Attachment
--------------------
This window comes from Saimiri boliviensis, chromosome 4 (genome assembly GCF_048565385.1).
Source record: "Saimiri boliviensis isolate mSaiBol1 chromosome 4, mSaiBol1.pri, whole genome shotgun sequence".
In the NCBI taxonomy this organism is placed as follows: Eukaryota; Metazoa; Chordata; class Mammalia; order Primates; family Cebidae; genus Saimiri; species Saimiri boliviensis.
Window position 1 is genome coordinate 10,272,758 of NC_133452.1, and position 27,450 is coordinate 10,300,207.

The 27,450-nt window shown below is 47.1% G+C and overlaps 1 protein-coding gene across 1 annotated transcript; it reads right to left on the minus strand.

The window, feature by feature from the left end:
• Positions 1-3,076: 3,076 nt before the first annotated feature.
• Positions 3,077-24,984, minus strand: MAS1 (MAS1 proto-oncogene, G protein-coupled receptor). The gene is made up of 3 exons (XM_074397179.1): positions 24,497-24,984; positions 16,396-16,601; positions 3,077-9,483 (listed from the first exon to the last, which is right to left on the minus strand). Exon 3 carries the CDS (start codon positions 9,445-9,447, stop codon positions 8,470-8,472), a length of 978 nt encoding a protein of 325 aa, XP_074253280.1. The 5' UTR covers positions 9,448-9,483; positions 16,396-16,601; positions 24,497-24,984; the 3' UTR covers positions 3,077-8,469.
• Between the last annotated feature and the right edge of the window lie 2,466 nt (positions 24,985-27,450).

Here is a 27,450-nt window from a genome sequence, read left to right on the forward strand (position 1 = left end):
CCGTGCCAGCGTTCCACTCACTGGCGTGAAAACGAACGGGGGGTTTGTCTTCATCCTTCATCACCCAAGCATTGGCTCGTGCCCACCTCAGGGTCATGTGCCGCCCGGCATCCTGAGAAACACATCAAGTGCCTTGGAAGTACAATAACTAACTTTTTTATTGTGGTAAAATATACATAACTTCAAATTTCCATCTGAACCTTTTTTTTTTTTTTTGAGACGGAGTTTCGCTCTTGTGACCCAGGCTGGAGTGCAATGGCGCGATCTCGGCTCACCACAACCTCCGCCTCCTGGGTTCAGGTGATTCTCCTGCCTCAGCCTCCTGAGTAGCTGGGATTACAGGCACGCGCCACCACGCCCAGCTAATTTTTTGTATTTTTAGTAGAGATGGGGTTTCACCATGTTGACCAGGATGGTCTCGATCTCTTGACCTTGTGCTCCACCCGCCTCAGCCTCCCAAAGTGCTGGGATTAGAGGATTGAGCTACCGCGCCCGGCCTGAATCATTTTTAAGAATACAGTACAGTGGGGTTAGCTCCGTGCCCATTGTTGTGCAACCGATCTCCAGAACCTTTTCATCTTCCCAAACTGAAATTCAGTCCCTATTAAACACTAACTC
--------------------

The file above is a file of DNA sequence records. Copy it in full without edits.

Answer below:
This window comes from Saimiri boliviensis, chromosome 4 (genome assembly GCF_048565385.1).
Source record: "Saimiri boliviensis isolate mSaiBol1 chromosome 4, mSaiBol1.pri, whole genome shotgun sequence".
In the NCBI taxonomy this organism is placed as follows: Eukaryota; Metazoa; Chordata; class Mammalia; order Primates; family Cebidae; genus Saimiri; species Saimiri boliviensis.
Window position 1 is genome coordinate 10,272,758 of NC_133452.1, and position 27,450 is coordinate 10,300,207.

The 27,450-nt window shown below is 47.1% G+C and overlaps 1 protein-coding gene across 1 annotated transcript; it reads right to left on the minus strand.

The window, feature by feature from the left end:
• Positions 1-3,076: 3,076 nt before the first annotated feature.
• Positions 3,077-24,984, minus strand: MAS1 (MAS1 proto-oncogene, G protein-coupled receptor). The gene is made up of 3 exons (XM_074397179.1): positions 24,497-24,984; positions 16,396-16,601; positions 3,077-9,483 (listed from the first exon to the last, which is right to left on the minus strand). Exon 3 carries the CDS (start codon positions 9,445-9,447, stop codon positions 8,470-8,472), a length of 978 nt encoding a protein of 325 aa, XP_074253280.1. The 5' UTR covers positions 9,448-9,483; positions 16,396-16,601; positions 24,497-24,984; the 3' UTR covers positions 3,077-8,469.
• Between the last annotated feature and the right edge of the window lie 2,466 nt (positions 24,985-27,450).

Here is a 27,450-nt window from a genome sequence, read left to right on the forward strand (position 1 = left end):
CCGTGCCAGCGTTCCACTCACTGGCGTGAAAACGAACGGGGGGTTTGTCTTCATCCTTCATCACCCAAGCATTGGCTCGTGCCCACCTCAGGGTCATGTGCCGCCCGGCATCCTGAGAAACACATCAAGTGCCTTGGAAGTACAATAACTAACTTTTTTATTGTGGTAAAATATACATAACTTCAAATTTCCATCTGAACCTTTTTTTTTTTTTTTGAGACGGAGTTTCGCTCTTGTGACCCAGGCTGGAGTGCAATGGCGCGATCTCGGCTCACCACAACCTCCGCCTCCTGGGTTCAGGTGATTCTCCTGCCTCAGCCTCCTGAGTAGCTGGGATTACAGGCACGCGCCACCACGCCCAGCTAATTTTTTGTATTTTTAGTAGAGATGGGGTTTCACCATGTTGACCAGGATGGTCTCGATCTCTTGACCTTGTGCTCCACCCGCCTCAGCCTCCCAAAGTGCTGGGATTAGAGGATTGAGCTACCGCGCCCGGCCTGAATCATTTTTAAGAATACAGTACAGTGGGGTTAGCTCCGTGCCCATTGTTGTGCAACCGATCTCCAGAACCTTTTCATCTTCCCAAACTGAAATTCAGTCCCTATTAAACACTAACTC